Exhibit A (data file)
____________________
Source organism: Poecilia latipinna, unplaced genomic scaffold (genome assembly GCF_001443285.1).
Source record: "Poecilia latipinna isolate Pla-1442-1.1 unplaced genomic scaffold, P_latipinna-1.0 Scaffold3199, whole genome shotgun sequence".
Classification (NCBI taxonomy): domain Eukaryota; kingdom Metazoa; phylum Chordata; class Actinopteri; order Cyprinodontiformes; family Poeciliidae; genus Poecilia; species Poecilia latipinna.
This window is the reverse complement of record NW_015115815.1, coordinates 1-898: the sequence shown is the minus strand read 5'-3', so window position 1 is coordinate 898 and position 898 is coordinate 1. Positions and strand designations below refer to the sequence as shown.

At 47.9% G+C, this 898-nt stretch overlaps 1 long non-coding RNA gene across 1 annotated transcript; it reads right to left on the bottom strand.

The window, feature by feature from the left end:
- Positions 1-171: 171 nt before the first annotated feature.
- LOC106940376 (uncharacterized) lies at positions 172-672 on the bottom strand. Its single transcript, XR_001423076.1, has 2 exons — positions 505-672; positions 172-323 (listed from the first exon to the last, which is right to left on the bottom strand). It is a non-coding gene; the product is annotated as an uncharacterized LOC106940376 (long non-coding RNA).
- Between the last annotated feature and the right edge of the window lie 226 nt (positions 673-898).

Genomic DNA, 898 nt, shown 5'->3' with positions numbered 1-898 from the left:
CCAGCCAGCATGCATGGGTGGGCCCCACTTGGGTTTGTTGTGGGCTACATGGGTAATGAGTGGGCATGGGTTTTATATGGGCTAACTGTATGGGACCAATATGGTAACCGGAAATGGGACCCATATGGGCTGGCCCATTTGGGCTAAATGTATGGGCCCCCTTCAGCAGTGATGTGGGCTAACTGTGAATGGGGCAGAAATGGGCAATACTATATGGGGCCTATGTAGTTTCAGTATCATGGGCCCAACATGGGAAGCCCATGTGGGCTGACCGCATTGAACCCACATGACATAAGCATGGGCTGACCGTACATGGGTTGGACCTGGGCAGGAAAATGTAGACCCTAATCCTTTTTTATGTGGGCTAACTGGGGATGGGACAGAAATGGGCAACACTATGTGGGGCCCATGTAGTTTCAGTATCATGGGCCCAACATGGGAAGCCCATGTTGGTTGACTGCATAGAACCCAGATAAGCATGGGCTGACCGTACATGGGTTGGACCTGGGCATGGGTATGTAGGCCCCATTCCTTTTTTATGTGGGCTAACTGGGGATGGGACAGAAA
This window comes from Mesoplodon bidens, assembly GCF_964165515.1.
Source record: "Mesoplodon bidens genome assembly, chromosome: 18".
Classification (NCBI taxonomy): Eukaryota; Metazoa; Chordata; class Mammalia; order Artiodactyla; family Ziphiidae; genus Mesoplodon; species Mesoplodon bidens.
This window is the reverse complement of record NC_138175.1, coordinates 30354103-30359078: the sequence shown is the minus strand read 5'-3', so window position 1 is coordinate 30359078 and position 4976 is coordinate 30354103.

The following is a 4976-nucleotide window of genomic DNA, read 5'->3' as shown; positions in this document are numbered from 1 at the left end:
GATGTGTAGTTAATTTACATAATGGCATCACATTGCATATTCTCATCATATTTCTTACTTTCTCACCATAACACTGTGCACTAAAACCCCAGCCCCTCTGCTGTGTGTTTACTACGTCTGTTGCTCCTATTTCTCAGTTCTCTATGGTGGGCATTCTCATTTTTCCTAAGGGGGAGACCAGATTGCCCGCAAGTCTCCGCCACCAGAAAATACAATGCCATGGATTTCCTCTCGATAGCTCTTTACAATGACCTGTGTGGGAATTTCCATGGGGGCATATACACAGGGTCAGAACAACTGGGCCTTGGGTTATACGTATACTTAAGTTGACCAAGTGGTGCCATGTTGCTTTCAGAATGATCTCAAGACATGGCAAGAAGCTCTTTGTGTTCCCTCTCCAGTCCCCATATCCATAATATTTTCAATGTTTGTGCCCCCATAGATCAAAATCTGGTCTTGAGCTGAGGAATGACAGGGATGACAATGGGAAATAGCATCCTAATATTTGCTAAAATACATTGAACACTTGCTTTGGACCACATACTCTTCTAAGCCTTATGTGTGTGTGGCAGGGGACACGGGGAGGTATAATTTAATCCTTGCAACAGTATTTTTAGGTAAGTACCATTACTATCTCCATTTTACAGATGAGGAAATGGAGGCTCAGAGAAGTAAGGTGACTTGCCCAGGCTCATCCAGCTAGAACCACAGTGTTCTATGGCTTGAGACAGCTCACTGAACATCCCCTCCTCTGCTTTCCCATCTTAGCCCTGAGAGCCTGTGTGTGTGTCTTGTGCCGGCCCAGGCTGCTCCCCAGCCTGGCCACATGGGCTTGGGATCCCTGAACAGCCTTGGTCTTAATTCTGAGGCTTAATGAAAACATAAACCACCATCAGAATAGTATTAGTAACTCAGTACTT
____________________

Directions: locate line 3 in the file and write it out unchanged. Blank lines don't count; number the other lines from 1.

Classification (NCBI taxonomy): domain Eukaryota; kingdom Metazoa; phylum Chordata; class Actinopteri; order Cyprinodontiformes; family Poeciliidae; genus Poecilia; species Poecilia latipinna.